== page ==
by Will Davis
In deference to the holiday season, I’ve decided to run something lighter than usual – an almost-listicle describing five historic nuclear facts that might surprise people in the field young and old!
1.  The first US sale of energy generated by nuclear power was from a Navy prototype.
Navy SIR prototype from Bechtel Corporation artwork in author’s collection.
Although the 1950’s are filled with historic names like EBR-II and Shippinport as regards the progression toward viable generation of electricity by atomic power, the first actual paid sale of such energy in the US happened in upstate New York on July 18, 1955 – two years plus before the startup of Shippingport.  This event occurred at the Navy’s Submarine Intermediate Reactor prototype plant at the Kesselring Site, West Milton New York as the prototype’s power was applied to the local grid accompanied by a now largely-forgotten ceremony at the site.  The essentially experimental nature of the plant as well as its small output made continued sale wholly impractical, but in terms of historic milestones the event remains significant.  (See more here.)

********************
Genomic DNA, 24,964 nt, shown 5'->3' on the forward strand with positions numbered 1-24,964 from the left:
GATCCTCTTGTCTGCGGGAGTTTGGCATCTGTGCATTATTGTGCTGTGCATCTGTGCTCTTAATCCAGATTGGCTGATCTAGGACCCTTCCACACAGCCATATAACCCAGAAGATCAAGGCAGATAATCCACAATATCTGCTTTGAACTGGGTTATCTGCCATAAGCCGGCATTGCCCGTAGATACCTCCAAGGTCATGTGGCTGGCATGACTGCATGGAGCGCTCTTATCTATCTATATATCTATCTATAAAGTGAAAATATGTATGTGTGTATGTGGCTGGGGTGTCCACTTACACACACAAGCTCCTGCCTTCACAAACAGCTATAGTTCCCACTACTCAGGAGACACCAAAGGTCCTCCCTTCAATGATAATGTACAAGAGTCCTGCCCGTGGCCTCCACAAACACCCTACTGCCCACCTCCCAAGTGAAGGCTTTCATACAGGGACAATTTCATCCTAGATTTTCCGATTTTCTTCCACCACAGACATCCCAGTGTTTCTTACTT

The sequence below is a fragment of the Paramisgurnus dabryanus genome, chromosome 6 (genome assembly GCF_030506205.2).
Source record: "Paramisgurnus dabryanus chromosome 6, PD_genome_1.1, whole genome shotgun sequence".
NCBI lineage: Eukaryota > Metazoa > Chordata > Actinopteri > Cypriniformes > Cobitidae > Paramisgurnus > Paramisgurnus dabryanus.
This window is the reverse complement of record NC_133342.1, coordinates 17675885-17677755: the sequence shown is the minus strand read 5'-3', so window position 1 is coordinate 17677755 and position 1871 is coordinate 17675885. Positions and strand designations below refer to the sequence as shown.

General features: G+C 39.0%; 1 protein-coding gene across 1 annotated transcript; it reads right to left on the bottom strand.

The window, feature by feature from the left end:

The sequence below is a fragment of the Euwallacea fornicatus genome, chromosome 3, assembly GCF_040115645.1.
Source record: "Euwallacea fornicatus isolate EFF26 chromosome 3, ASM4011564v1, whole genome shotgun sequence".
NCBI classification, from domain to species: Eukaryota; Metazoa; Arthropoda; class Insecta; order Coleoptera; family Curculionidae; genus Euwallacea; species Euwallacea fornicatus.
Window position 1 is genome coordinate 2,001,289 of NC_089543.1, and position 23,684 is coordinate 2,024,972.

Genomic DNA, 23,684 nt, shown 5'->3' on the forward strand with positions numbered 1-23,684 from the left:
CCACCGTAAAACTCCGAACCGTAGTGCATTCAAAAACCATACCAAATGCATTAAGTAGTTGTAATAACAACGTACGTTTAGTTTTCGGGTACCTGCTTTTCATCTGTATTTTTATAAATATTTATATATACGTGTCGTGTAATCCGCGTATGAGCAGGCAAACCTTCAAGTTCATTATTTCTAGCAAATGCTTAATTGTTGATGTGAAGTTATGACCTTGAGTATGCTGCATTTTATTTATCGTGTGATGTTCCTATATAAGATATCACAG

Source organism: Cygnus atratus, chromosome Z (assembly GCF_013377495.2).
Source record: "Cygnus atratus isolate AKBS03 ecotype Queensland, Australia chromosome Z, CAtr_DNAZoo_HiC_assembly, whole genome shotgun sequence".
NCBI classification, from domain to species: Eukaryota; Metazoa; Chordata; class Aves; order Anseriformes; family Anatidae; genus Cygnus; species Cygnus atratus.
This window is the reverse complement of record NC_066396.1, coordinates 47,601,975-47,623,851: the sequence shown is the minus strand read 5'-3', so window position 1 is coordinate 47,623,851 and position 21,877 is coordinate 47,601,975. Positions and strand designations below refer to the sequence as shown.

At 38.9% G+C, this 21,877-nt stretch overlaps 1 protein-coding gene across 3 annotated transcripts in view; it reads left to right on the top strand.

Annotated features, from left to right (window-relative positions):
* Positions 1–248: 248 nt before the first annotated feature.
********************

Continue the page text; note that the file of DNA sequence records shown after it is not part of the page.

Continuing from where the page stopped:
2.  Fluid fueled reactors already came and went in the 1950’s.
Enthusiasts of nuclear power today are often found touting fluid fuel, or molten salt reactors and their supposed advances – but did you know that a range of fluid fuel reactors was developed and sold in the 50’s?  These small research and training reactors, generally known at the time as “water boilers,” used a solution of either uranyl sulfate or uranyl nitrate, in water.  This was contained usually in a spherical shell through which cooling water and perhaps experimental rabbit tubes also passed.  Oak Ridge National Laboratory designed and built two test units in the 1950’s. Commercially,  Atomics International sold thirteen of these for use here and abroad.  Another was built by

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